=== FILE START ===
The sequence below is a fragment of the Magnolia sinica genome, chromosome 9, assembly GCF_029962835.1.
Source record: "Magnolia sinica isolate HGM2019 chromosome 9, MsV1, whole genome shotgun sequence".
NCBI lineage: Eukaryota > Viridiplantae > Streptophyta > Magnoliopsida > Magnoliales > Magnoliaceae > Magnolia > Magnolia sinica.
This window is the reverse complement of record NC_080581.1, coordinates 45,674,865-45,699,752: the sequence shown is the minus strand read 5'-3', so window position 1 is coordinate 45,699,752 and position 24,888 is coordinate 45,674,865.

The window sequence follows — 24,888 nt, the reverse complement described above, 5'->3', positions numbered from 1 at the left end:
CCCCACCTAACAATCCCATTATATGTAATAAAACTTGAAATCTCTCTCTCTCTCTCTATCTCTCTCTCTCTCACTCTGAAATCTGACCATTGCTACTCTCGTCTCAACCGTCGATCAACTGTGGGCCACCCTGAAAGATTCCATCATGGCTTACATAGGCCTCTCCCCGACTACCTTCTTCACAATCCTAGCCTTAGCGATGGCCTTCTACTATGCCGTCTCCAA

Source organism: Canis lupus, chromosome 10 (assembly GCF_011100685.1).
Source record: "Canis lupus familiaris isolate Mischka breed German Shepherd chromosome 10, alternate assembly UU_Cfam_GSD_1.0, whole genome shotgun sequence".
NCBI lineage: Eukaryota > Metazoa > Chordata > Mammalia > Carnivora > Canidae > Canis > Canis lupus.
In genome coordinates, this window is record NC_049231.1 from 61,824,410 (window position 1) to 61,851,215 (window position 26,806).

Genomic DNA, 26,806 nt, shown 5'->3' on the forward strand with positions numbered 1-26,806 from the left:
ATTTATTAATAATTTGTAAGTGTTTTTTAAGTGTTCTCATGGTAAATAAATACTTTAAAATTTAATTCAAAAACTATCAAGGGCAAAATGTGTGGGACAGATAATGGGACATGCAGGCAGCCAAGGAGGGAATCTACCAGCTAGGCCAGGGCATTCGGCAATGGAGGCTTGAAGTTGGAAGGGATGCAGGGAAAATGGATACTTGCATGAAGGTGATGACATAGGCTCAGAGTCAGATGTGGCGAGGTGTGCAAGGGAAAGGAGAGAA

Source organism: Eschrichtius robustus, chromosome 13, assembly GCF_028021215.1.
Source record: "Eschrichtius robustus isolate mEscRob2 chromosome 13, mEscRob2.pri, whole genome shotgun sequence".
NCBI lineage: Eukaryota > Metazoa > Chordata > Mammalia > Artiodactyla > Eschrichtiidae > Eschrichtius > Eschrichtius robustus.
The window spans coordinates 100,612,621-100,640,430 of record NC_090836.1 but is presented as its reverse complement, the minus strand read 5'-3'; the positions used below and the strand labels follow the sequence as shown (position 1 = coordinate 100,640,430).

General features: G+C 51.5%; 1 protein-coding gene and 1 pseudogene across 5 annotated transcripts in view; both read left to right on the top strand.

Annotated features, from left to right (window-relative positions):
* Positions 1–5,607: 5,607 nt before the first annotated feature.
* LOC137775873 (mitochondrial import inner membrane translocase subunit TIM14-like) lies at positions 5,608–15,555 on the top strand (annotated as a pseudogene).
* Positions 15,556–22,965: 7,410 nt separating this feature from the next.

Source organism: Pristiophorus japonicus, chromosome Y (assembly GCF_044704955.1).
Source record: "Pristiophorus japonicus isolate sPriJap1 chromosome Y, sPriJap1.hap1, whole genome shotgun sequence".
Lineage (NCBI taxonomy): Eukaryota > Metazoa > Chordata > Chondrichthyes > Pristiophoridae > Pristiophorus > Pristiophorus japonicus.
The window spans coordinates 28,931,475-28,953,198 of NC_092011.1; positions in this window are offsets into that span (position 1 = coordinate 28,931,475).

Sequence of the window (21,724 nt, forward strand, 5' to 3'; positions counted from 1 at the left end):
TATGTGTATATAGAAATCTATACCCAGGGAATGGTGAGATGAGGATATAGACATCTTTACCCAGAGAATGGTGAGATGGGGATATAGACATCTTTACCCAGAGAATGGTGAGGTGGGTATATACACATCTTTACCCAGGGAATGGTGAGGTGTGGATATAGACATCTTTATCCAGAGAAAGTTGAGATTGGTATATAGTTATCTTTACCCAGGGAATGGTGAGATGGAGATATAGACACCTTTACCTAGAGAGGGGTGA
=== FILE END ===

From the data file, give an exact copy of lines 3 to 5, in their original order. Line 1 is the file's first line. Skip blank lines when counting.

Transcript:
NCBI lineage: Eukaryota > Viridiplantae > Streptophyta > Magnoliopsida > Magnoliales > Magnoliaceae > Magnolia > Magnolia sinica.
This window is the reverse complement of record NC_080581.1, coordinates 45,674,865-45,699,752: the sequence shown is the minus strand read 5'-3', so window position 1 is coordinate 45,699,752 and position 24,888 is coordinate 45,674,865.

The window sequence follows — 24,888 nt, the reverse complement described above, 5'->3', positions numbered from 1 at the left end: